• Exactly.  You're curing the symptom, not the disease.  This caught me for a
    huge loop in my heavily threaded program.  Then I moved anything that had to
    do with the UI to "performSelectorOnMainThread" and all is wonderful.

    > From: Dave Camp <dave...>
    >
    > That's your problem. All of your GUI (with a few exceptions) needs to
    > be on the main thread.
  • Dave Camp wrote:
    > On Dec 30, 2007, at 3:14 AM, Andre Schnoor wrote:
    >> Chris Hanson wrote:
    >>> Why do you think restricting threads to run on only 2 cores will be
    >>> useful?
    >>
    >> I observed problems with GUI threads when running the app on an
    >> 8-core Mac Pro, while it runs fine on dual core CPUs and PPC.  The
    >> fix is intented as a temporary workaround only until I found the real
    >> cause.
    >
    > That's your problem. All of your GUI (with a few exceptions) needs to
    > be on the main thread.
    >

    I understand. But why is the method that forks a drawing thread called
    #detachDrawingThread:toTarget:withObject: in the first place? IMHO, this
    is misleading.

    If the detached thread (which currently initiates all of my graphics
    output, except window and menu creation) is not allowed to do any UI
    drawing, then it should not be called a "drawing" thread. Apple should
    mention this in the documentation clearly.

    Andre
  • On 5 Jan 2008, at 12:02, Andre Schnoor wrote:

    > Dave Camp wrote:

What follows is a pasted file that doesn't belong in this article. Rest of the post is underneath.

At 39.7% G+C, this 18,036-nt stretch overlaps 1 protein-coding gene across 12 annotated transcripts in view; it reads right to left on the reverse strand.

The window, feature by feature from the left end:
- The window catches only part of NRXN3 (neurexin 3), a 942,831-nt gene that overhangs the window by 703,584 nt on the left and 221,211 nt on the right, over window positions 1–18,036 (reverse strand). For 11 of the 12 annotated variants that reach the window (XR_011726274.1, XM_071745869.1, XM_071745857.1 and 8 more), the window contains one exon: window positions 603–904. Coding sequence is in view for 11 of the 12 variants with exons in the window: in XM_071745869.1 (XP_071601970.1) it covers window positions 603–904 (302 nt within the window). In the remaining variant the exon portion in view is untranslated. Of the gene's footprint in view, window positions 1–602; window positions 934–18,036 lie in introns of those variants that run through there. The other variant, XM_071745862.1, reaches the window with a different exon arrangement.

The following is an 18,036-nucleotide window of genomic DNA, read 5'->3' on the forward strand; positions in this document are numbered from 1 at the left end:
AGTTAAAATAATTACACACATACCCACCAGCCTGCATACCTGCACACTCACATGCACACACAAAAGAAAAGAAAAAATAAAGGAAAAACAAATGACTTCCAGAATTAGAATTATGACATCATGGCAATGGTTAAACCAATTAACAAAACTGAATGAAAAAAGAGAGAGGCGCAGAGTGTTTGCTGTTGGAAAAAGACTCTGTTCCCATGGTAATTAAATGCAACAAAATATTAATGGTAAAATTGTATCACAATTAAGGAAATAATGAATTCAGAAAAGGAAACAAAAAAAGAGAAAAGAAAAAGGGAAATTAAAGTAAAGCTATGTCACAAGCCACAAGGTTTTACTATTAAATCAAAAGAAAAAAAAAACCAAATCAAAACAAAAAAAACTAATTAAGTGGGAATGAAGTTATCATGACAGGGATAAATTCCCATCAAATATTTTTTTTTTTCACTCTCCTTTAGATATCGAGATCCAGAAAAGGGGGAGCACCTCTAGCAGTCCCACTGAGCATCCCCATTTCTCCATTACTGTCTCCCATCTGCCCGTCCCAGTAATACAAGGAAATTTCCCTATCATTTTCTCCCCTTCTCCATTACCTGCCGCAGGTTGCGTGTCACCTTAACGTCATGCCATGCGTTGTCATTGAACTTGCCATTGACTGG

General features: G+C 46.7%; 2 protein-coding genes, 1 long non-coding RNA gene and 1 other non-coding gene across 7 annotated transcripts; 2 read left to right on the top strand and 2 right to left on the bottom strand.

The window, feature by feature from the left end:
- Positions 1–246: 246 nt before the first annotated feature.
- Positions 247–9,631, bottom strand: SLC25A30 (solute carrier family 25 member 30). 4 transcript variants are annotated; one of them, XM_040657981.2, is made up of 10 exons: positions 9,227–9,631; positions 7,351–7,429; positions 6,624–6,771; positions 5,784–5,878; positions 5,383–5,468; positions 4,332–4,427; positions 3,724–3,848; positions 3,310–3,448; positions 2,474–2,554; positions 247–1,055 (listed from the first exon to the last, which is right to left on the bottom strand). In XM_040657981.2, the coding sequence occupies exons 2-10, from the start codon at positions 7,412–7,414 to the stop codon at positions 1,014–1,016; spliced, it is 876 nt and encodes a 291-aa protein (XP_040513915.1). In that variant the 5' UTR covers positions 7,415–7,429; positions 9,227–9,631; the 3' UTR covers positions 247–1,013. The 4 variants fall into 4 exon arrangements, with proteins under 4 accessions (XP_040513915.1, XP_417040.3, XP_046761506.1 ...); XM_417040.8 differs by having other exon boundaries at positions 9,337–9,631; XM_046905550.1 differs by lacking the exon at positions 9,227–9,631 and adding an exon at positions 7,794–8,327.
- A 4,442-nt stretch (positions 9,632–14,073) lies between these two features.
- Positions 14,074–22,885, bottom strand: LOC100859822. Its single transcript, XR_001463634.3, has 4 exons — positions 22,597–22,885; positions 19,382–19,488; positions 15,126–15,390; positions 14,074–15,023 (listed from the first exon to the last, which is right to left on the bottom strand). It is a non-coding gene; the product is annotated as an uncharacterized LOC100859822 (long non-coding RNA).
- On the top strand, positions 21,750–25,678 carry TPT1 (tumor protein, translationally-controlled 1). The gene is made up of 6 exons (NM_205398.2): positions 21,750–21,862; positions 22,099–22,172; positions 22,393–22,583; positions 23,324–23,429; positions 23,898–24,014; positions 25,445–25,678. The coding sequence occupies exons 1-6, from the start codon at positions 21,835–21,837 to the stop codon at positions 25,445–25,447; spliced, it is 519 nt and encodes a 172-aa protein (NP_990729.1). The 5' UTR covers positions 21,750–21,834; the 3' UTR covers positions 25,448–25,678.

>> On Dec 30, 2007, at 3:14 AM, Andre Schnoor wrote:
    >>> Chris Hanson wrote:
    >>>> Why do you think restricting threads to run on only 2 cores will
    >>>> be useful?
    >>>
    >>> I observed problems with GUI threads when running the app on an 8-
    >>> core Mac Pro, while it runs fine on dual core CPUs and PPC.  The
    >>> fix is intented as a temporary workaround only until I found the
    >>> real cause.
    >>
    >> That's your problem. All of your GUI (with a few exceptions) needs
    >> to be on the main thread.
    >>
    >
    > I understand. But why is the method that forks a drawing thread
    > called #detachDrawingThread:toTarget:withObject: in the first place?
    > IMHO, this is misleading.
    >
    > If the detached thread (which currently initiates all of my graphics
    > output, except window and menu creation) is not allowed to do any UI
    > drawing, then it should not be called a "drawing" thread. Apple
    > should mention this in the documentation clearly.

    This is true, but the docs clearly state that that method is just a
    convenience for +detachNewThreadSelector:toTarget:withObject:

    You can do some drawing on a background thread if you wish.
    NSProgressIndicator does it for a start. BUT you have to be VERY
    careful to properly lock the view you are drawing into so that nothing
    goes wrong.

    Mike.